Von Willebrand factor

From WikiLectures

Von Willebrand factor (vWf) is a glycoprotein involved in the second part of the hemostatic processplatelet reaction.


vWF structure

Synthesis[edit | edit source]

Structure[edit | edit source]

The basic monomer of vWF is a protein made up of 2050 AMK. We distinguish several domains on it that have a specific function:

  • A1 domain binds to:
  • A3 domain binds to collagen,
  • the "cysteine ​​knot" domain – facilitates the formation of dimers,
  • D'/D3 domain binds to inactive plasma factor VIII.

Monomers of vWF are further organized into dimers (in the endoplasmic reticulum) and then into multimers (in the Golgi apparatus). Multimers consist of 80 or more subunits linked by disulfide bonds and are among the largest molecules in blood plasma.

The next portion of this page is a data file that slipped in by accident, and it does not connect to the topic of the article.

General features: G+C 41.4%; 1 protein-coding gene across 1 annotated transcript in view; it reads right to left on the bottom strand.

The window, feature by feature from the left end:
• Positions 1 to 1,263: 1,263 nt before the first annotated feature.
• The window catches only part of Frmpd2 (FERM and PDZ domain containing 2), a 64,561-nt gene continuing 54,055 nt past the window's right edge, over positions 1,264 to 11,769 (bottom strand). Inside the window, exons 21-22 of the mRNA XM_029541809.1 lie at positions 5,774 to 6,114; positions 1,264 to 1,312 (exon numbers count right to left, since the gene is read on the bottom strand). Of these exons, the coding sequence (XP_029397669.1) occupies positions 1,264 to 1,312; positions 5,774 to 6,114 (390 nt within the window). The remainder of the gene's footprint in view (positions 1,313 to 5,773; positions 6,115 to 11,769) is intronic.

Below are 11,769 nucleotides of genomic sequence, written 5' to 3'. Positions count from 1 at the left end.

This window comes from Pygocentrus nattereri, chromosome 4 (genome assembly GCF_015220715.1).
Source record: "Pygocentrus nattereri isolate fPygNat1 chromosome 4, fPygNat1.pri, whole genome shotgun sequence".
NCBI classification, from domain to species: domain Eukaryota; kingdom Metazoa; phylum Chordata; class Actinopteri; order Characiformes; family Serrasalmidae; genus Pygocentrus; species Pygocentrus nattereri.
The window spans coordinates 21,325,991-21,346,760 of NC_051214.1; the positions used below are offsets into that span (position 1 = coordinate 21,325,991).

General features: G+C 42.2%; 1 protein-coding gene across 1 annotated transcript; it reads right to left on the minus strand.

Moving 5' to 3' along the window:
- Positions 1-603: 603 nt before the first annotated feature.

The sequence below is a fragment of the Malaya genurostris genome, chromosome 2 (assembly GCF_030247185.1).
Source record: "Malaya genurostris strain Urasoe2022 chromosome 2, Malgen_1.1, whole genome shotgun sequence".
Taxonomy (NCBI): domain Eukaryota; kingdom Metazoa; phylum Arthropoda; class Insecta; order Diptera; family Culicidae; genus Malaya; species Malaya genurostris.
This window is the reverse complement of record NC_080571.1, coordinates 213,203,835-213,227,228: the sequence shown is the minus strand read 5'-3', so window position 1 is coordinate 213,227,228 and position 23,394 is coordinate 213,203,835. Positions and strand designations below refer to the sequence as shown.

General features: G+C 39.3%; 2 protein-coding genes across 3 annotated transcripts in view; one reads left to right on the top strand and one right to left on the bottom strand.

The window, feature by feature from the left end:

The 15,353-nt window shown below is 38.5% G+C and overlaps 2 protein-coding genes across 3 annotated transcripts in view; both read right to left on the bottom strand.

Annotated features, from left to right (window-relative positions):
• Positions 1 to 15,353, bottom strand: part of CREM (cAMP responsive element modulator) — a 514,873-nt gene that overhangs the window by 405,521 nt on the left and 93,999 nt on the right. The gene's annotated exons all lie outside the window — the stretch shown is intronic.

Von Willebrand factor is one of the few proteins that carries blood group AB0 agglutinogens. Blood group also depends on the level of vWF in the plasma. People with group 0 have the lowest levels, while people with group AB have the highest.

Features[edit | edit source]

Von Willebrand factor is involved in primary hemostasis by mediating platelet aggregation and adhesion to collagen. Only large multimeters are capable of performing this function. Furthermore, vWF also has its function in secondary hemostasis, where it stabilizes FVIII (binds it to itself). By binding to FVIII, vWF prevents its inactivation by proteases such as protein C or FXa.

Deficiency or defect in vWF manifests as von Willebrand disease - bleeding conditions.

Breakdown[edit | edit source]

Von Willebrand factor is cleaved by metalloproteases (between tyrosine and methionine) into smaller sections, which are limited in their ability to induce aggregation and adhesion as much.

Links[edit | edit source]

Related Articles[edit | edit source]

External links[edit | edit source]

References[edit | edit source]

  • KITTNAR, Otomar. Lékařská fyziologie. 1.. edition. Grada Publishing, a.s, 2011. 800 pp. ISBN 978-80-247-3068-4.